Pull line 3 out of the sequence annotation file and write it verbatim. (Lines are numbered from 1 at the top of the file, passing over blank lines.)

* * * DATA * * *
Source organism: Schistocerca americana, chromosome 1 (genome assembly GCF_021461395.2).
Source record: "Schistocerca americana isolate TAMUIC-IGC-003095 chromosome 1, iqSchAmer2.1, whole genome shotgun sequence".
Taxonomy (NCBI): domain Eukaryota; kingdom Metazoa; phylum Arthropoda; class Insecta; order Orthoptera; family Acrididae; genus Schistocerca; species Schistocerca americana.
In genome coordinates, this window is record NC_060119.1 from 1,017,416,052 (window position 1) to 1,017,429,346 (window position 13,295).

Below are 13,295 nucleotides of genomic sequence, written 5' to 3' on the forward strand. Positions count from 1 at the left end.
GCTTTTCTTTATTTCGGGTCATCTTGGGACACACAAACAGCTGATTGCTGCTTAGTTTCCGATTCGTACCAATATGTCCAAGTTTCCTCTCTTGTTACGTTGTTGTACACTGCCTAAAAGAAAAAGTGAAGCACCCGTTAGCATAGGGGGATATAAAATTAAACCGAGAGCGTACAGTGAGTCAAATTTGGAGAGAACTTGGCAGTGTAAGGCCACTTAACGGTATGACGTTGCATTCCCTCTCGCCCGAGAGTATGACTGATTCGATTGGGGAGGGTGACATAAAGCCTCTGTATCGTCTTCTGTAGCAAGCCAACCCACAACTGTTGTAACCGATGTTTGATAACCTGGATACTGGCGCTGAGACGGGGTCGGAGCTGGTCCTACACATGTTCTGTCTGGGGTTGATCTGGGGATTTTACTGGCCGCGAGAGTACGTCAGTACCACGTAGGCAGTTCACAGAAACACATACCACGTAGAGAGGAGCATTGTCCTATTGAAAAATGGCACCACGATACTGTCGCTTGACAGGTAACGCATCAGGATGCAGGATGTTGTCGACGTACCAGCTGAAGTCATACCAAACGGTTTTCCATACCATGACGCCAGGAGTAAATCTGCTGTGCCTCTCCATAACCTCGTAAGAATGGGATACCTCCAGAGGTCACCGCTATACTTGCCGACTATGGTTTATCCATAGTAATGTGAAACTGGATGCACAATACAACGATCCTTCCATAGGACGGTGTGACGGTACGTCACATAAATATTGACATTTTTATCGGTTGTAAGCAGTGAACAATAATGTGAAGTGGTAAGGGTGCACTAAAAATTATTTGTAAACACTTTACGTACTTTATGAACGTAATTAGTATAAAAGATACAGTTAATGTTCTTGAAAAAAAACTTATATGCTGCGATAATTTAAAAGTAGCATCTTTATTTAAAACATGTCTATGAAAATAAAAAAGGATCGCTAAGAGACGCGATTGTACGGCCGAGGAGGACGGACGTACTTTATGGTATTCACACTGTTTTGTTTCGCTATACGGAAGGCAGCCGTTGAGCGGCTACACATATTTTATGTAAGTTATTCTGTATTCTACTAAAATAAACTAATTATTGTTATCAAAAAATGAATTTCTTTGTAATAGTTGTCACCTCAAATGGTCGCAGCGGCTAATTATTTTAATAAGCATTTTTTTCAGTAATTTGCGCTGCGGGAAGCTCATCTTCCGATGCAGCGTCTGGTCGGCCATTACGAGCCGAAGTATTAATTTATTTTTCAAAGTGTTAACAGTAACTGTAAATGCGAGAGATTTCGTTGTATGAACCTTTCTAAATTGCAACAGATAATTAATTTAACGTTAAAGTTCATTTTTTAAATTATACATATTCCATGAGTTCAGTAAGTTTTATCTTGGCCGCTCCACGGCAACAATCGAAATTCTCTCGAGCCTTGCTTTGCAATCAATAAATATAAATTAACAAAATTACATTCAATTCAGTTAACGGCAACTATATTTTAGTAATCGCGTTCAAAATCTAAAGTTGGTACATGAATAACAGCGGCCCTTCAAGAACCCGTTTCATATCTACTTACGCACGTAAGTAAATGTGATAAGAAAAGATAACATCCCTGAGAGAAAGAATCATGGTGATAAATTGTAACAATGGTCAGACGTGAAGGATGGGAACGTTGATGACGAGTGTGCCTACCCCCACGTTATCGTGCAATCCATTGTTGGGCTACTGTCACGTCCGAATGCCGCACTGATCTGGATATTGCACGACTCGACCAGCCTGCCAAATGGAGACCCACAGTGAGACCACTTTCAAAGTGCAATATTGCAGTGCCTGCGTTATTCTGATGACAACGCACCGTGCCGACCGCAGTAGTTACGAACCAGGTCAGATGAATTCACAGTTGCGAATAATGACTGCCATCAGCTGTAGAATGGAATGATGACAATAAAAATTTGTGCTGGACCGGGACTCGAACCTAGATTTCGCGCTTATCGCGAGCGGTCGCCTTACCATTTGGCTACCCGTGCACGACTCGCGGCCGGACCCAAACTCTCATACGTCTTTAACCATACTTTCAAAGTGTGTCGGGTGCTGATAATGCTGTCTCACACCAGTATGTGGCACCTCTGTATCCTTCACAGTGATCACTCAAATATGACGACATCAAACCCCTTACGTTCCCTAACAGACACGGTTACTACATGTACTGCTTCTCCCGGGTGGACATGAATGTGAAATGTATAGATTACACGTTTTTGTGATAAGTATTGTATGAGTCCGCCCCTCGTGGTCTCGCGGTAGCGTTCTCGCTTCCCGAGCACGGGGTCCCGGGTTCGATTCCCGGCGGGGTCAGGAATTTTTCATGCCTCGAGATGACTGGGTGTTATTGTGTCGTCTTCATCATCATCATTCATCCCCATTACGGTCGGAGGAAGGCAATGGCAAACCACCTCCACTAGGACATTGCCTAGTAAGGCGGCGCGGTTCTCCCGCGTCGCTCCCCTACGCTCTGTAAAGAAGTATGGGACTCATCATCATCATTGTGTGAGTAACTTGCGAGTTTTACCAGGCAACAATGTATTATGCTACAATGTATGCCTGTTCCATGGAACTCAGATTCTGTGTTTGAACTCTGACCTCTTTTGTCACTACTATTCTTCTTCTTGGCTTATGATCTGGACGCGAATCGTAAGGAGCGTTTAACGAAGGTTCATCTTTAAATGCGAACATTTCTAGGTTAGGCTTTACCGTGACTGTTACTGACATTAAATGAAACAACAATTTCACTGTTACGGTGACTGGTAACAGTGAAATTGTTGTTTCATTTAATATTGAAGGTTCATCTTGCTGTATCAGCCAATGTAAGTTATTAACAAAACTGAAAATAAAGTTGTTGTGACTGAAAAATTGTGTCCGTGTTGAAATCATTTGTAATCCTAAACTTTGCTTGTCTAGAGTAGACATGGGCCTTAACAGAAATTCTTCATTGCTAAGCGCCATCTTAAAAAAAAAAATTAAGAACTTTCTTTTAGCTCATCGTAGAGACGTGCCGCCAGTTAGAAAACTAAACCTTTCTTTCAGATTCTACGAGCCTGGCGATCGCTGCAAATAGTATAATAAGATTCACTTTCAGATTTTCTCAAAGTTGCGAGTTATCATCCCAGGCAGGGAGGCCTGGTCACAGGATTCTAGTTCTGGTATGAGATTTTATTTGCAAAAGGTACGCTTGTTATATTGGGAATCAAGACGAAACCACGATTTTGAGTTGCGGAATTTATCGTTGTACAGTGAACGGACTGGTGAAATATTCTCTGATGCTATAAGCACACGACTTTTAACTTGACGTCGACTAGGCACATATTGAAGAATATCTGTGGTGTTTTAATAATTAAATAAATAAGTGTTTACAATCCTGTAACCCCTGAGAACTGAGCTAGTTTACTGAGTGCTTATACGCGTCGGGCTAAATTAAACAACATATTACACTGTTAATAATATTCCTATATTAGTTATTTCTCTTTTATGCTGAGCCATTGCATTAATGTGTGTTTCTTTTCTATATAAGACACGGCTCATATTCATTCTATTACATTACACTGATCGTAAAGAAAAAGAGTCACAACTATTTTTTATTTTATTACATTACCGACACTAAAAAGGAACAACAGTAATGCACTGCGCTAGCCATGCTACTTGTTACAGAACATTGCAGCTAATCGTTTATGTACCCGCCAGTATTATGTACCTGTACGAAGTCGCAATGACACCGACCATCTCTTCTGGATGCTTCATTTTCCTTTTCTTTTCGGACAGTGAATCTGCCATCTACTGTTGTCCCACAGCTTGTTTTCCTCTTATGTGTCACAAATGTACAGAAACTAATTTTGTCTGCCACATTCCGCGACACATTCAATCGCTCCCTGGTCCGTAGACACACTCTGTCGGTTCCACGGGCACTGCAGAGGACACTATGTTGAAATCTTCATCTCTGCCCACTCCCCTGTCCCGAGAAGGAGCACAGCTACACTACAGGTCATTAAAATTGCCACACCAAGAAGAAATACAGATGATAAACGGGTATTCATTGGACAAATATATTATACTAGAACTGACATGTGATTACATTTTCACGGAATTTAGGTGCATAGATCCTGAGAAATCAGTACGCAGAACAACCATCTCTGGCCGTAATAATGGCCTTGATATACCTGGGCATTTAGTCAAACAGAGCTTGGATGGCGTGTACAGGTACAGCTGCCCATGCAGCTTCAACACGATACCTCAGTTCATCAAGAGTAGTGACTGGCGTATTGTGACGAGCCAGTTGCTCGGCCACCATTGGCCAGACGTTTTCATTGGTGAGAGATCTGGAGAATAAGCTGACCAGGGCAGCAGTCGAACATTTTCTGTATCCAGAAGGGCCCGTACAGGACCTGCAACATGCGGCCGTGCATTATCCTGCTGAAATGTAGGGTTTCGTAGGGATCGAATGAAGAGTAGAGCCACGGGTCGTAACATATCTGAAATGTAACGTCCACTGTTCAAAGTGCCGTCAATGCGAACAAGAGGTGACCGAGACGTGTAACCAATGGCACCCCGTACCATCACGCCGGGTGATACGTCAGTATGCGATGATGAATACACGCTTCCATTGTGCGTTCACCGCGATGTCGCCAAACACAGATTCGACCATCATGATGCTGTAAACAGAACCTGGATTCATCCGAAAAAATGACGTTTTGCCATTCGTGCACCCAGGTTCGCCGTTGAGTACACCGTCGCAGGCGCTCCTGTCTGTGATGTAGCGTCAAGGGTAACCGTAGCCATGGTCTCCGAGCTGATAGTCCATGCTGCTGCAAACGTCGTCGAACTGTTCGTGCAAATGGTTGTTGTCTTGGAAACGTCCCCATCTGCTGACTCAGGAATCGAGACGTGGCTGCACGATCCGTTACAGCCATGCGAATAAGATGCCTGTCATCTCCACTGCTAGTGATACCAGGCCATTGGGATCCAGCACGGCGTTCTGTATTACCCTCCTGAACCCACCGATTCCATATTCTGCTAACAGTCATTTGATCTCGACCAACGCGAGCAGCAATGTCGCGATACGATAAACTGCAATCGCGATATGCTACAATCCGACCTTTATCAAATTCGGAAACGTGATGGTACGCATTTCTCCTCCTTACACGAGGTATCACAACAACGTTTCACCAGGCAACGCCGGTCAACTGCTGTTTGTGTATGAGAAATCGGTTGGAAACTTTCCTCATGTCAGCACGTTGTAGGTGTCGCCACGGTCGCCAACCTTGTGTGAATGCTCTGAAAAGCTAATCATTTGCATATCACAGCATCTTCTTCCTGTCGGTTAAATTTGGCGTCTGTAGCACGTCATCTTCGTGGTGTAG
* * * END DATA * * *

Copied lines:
Taxonomy (NCBI): domain Eukaryota; kingdom Metazoa; phylum Arthropoda; class Insecta; order Orthoptera; family Acrididae; genus Schistocerca; species Schistocerca americana.